(Portions of this essay were first posted on Facebook. Apologies to Facebook friends for the partial plagiarism of myself.)
It doesn’t take long. When the awards shows – Oscars, Grammy’s, Tony Awards, etc. – are televised the haters hit the social media feeds. Those whose religion and/or politics can’t afford alternative views make sure we all know how out of touch is Hollywood. And Broadway.
But my family likes to celebrate creativity. We work to look past the politics; seek to absorb the music and the dancing and the movies and the writing and the talent of folks who use various mediums to shine a light on the world around us.
For it has been the creative minds who brought all of us progress and inspiration and challenged us to think beyond our realities. Consider Copernicus, Shakespeare, Einstein, Madame Curie, Ms. Anthony, Ms. Stanton, Salk, Jobs, Rodgers, Hammerstein, Ford, Fonda, the Carter family, Cash, Sinatra, Coppola, Prince, Lin-Manuel, and so on and so forth.
To be sure, the creative folks are different and odd and sometimes unsettling. Remember when Elvis’ hips were banned from television because seeing them gyrate would most assuredly convert millions of teenagers into mindless zombies seeking animalistic orgies? Lennon’s “Imagine” in some circles was banned because it would turn listeners into communists or atheists. You know, because, “Jesus Loves the Little Children” has without exception taught us to love and treat all children equally, even if they are red or brown or black or yellow.
At the Tilley house, we watch as many awards shows as we can. We realize some of the nominees and winners are different and disconnected from our world here in Arkansas. But the parents of two wide-eyed daughters wanted them to be aware of other boundaries, to know the views and eccentricities and even the silliness of those engaged in creative pursuits that not only inform our pop culture, but also shed some light on where we’ve been and where we are going.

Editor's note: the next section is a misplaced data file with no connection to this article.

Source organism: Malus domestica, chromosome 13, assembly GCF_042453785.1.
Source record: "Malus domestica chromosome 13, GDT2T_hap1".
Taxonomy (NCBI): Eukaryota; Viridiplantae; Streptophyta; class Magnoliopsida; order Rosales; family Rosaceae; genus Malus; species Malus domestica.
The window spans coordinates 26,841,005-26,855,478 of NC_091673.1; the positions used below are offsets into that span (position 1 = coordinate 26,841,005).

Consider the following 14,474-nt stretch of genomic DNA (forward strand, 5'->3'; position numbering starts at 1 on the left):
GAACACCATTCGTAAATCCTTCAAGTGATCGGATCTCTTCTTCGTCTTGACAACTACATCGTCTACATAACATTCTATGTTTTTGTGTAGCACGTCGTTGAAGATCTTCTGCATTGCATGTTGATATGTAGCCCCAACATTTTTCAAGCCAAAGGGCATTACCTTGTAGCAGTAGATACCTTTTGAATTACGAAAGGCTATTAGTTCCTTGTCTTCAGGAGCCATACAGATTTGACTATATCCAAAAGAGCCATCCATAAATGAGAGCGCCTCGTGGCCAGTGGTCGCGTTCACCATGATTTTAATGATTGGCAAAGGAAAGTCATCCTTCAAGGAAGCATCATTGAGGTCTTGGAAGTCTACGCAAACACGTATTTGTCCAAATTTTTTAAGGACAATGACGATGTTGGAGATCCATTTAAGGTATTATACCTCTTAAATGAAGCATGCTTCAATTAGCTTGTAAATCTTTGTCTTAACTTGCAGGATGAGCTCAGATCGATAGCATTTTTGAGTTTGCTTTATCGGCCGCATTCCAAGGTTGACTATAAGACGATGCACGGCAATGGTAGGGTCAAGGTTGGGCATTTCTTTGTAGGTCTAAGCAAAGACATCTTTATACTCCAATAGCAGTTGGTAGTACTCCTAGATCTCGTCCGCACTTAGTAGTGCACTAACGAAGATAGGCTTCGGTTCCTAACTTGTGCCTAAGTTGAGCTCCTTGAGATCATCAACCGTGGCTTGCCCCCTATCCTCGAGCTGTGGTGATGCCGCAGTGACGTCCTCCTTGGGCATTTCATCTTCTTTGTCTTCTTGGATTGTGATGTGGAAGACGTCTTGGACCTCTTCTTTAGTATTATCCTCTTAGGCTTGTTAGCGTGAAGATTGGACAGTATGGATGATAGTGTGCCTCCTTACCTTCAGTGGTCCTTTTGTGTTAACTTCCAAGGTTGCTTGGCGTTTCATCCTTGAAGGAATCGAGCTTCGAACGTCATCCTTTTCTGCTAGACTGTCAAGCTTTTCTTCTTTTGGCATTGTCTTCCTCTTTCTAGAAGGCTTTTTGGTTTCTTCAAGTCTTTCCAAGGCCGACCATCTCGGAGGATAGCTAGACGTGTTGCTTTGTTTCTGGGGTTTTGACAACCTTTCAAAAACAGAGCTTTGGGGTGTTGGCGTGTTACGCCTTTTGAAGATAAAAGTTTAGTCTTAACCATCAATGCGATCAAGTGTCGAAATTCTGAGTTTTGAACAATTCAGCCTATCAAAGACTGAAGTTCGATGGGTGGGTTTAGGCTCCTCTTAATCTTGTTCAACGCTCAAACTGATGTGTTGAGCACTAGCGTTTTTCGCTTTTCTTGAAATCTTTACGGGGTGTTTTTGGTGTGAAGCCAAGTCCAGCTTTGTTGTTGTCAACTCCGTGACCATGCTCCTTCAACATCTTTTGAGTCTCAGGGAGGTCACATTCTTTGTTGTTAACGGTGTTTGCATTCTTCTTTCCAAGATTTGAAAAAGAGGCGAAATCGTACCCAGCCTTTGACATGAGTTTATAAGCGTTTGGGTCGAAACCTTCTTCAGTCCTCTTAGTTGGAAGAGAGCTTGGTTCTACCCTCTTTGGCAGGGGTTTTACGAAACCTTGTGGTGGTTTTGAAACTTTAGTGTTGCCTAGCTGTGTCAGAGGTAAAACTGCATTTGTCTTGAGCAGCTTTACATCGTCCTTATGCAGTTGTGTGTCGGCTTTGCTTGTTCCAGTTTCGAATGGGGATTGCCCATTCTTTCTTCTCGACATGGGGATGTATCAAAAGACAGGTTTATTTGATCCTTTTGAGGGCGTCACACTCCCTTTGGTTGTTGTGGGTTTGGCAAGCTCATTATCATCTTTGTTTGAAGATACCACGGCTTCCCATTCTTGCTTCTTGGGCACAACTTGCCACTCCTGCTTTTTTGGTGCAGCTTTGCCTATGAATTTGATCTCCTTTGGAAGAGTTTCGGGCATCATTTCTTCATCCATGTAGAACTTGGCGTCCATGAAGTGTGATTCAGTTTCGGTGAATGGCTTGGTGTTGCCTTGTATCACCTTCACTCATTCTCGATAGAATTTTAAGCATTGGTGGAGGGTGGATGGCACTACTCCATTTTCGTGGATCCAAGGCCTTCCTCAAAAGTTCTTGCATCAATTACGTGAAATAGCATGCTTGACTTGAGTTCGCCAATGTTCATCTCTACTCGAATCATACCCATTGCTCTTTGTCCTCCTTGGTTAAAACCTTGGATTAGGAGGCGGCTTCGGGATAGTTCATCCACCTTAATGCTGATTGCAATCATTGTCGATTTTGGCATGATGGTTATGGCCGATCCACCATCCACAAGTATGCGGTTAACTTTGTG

To wit, they learned from Lin-Manuel Miranda an entirely different narrative – and accurate in the broad strokes – about the founding of this country. “Hamilton” presented their young minds a healthy counter to the sanitized, white, Judeo-Christian history found in most textbooks.
An unintended but welcomed side-effect of exposing young minds to the aforementioned eccentric, silly and odd, has been to watch two young humans mature early with respect to appreciating the differences of others rather than judging differences. In other words, awareness of differences resulted in expanded knowledge rather than barriers to understanding.
There are some who would prefer the world of entertainment wholly avoid politics; to be a venue in which we may escape the democracy-destroying nature of divide-and-conquer politics. A poor boy from Dyess, Ark., had a thought on that.
“Ah, I’d love to wear a rainbow every day
And tell the world that everything’s okay
But I’ll try to carry a little darkness on my back
Until things are brighter, I’m the Man in Black.”
We as a society have rarely moved forward when comfortable; contemporary thought is fleeting and fortunately so. Imagine a world in which we refused to accept the rights of individuals beyond the self-proclaimed divinity of a monarch.
The freedom of creativity is considerably more important to me as a parent than the fear that a few acceptance speeches might somehow pollute our views of what allegedly is good for love of a god and country.